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Anyone know my "rights" as a mother to HE if (non resident) father disagrees?

(6 Posts)
organiccarrotcake Sun 31-Jul-11 21:05:55

I'm re-married, and my DS1, who is nearly 7, is from my first marriage. His biological father doesn't have a huge amount of input in his life, but he can be pretty awkward sometimes! I'm considering HE (another topic for another thread but I'm reading this group with great interest) but want to know if his BF doesn't agree, does he have any right to force me to send him to school instead? I haven't raised it with him yet, mostly because I don't yet know whether I'll be doing it or not.

FionaJNicholson Sun 31-Jul-11 21:52:15

Does he have Parental Responsibility?

If BF is bad with surprises, it could be advisable to try and involve him in the decision-making process rather than springing fait accompli. Depends on how likely he is to invoke court procedure. Anecdotal evidence suggests that dads are more likely to believe in School of Hard Knocks + they sometimes think it's hugely beneficial to be made to do something you don't like and don't want to do [except as applied to themselves] also they fret about home ed children not getting job, not going to university etc. Obviously I'm generalising wildly!

exoticfruits Sun 31-Jul-11 22:08:53

I think that you need to persuade him around to your way in a friendly fashion. You could go to the CAB and ask the question-if you can't keep it friendly.

organiccarrotcake Mon 01-Aug-11 11:13:25

Thanks smile Yes, I totally agree that I need to get him on board gently. Whether or not that's possible I don't know but what I'm trying to work out is whether ulimately, if it does go head to head, do I have the right to make the decision. He does have parental responsibility as we were married when he was born and he's on the birth certificate. Sadly he doesn't actually take responsibility (he wanted me to have an abortion when I became pregnant) but in law that isn't relevant I don't think.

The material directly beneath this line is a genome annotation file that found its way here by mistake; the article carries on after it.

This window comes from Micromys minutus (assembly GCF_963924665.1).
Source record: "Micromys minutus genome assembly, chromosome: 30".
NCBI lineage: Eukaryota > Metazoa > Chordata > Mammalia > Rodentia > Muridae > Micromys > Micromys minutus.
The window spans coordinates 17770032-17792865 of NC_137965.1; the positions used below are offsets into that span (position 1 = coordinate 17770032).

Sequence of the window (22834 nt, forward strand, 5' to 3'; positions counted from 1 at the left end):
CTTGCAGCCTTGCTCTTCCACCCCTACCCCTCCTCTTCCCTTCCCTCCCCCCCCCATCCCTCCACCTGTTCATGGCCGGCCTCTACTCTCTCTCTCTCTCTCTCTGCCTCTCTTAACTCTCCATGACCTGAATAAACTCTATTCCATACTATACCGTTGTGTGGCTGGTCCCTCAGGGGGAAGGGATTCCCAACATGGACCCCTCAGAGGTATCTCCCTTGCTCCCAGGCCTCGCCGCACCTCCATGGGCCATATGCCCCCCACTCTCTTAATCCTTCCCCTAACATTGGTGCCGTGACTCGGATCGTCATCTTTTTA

I'll contact the CAB and see what they say. I hadn't thought of that, thanks exotic.

Jamillalliamilli Mon 01-Aug-11 12:29:34

I’d totally agree with if it’s possible to get them onside it has to be better for all, but know two mum's taken to court by ex’s who disagreed with decision to choose h/e.

Both mums initially chose structured h/e, and went ahead whilst waiting for dates. They showed the court a planned approach and plenty of evidence of ability to meet educational and social needs, and in both cases though judges questioned it thoroughly they didn’t feel the ex partners opinions of 'normality' should overrule resident parent, and children’s choice. They just looked at the evidence presented.
One parent subsequently changed to autonomous h/e and ex discovered he could actually spend more time with his children more easily as a result. smile

organiccarrotcake Mon 01-Aug-11 16:30:45

OK, so that's useful. Probably a judge on the day thing but having all that information planned and presented is clearly what was the clincher there.

I'm not talking to him about it until I've made up my mind, but I will certainly discuss it properly at that point. I'm really trying to establish that if I do make up my mind and he tries to veto, where I would stand as if I decided to go for it I'd be devastated if I wasn't "allowed".

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